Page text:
Education (Schools attended):
School of hard knocks and various other institutions. Ian and Basilio were both kicked out of art school (Ft. Lauderdale Art Institute and Rhode Island School of Design, resptively). Chuck has worked in graphic design or commercial art his entire life, starting in high school, except for two years when we worked at the Sizzler on Commercial Boulevard.
When did you start making posters?
Although we’ve all been doing posters individually for years before we connected like Voltron, Iron Forge Press opened in late 2005 and our first project was a Detroit Cobras poster and our first T-shirt order was for Blowfly, the originator of dirty rap. Since that time we have printed all sorts of wonderful things. Chuck has been making gigposters, starting with DIY punk rock flyers, on his own since 1989, at which time Basilio and Ian were still wearing Transformers pajamas and taking showers with their sisters.
Why do you choose to design and/or print posters?
Music inspires us more than anything else, so applying our skills to creating poster art was the next logical step. Chuck has been in bands since the 90’s and still plays drums in various bands. Ian owns a couple record labels and is in a band as well, while Basilio is one of the founding members of death metal band RM, and has been programming beats for years. Designing and printing posters allows us to be creative in a way where we can interact directly with other designers, musicians, management, labels, promoters, and collectors all while doing what we love to do. It integrates us into music on a variety of levels and grants us the opportunity to create cool visual projects for some of our favorite artists.
Influences (cultural, geographical, people, movies, books, etc.):
Some of our influences include Jim Phillips, Jean “Moebius” Giraud, Andy Warhol, Kool keith, Jack Kirby, HipGnosis (the british design company), Simon Bisley, Burzum, Shep Fairey, Dose Green, Robert Crumb, Banksy, The Rza, Comic Books, Video Games, Pollo Tropical, Pilon, Art Chantry, Bullfinch’s Mythology, Dog The Bounty Hunter, Milton Glaser, Discharge, Chas Adams, David Carson, Pablo Picasso, Big Baby Jesus, Ron English, The Ramones, Pantera, Heavy Metal Magazine, Kung Fu movies, Ed Roth, terra marie, LOL cats, cool old printing, House Industries, Hikaru Iwanaga, Pushead, Stefan Safmeister, Das EFX, Henri de Toulouse Lautrec, and Bruce Willis, among others.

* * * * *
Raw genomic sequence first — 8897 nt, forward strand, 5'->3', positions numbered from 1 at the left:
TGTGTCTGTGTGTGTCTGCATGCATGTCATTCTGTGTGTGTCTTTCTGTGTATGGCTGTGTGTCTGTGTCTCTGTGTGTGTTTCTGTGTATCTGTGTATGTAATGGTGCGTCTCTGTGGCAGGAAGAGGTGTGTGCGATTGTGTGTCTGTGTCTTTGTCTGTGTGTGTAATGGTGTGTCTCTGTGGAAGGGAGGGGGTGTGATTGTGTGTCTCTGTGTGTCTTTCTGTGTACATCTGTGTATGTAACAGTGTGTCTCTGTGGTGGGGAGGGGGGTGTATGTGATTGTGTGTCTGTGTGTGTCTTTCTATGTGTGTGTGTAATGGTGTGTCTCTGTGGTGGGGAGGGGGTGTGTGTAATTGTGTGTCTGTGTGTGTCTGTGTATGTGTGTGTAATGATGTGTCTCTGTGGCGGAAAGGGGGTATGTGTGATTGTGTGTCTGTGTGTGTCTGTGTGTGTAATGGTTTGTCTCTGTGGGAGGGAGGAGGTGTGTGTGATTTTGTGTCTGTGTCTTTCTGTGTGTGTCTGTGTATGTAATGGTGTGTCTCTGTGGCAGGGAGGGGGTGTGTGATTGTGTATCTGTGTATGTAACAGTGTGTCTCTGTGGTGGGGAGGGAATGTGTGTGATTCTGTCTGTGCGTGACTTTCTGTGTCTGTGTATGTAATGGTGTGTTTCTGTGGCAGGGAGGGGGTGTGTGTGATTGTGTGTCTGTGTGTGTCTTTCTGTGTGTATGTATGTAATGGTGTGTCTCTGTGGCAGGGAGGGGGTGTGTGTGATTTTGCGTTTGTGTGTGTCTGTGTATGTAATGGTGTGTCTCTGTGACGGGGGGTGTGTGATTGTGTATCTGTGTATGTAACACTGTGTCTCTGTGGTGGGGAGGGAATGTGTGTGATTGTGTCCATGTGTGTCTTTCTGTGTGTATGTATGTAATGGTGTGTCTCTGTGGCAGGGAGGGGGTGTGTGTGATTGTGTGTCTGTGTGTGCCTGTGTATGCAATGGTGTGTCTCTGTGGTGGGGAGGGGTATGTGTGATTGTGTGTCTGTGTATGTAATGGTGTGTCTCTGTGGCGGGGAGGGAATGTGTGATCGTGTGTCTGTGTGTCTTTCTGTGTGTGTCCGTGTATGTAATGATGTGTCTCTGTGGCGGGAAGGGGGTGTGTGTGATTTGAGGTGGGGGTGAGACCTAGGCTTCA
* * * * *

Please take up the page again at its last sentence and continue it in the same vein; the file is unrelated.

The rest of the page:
Preferred medium / method (how do you make your posters?):
We employ a variety of different methods, depending on the specific project…our favorite method is Screen-printing. But we also create artwork that will be reproduced via digital press, giclee, offset press, pad printer or any variety of ways. Typically, we discuss the general feel and concept that we think might work, and one of takes the lead for that specific project. The other two of us offer opinions and ideas and help further develop the project via illustration or design work where necessary…and then we print it! For screen-printed posters, each one is hand pulled by a human being. Not unlike the legendary Voltron, we think working together like this gives us the best of both worlds; the ability for each of us, as individuals, to focus on a specific element of the project, but also the freedom to get objective opinions that we respect and trust.
Can you describe any noteworthy relationships or encounters with bands / musicians you’ve created posters for?
One time the girl from Nashville Pussy said “nice poster” plus, my mom likes all the stuff we do so that's pretty cool. And in addition to those sunny reviews, we’ve also gotten the “great poster” and “thumbs up” from Mars Volta, The Foo Fighters, and Wu-Tang Clan, among others.
Is there a poster you are particularly proud of? What is it and why?
We all concur that the posters for Mars Volta, The Police, and Dream Theatre are among our strongeset work, and showcase our skills at their best, if just simply for the fact that they LOOK BADASS, and properly communicate the bands personalities… we also all feel that our best work is still to come . If anything, doing a cool poster means the bar is raised and we want to do something even COOLER the next time around.
What are your thoughts on the poster community?
The world of creating Posters is an intimate community that we are totally stoked to be a part of. From our first few projects we had been welcomed with positive comments from the community and have been afforded kindness and respect from both artists and collectors. Likewise, the work we see coming out of other shops and from other designers is always inspirational and pushes us to keep trying and learning.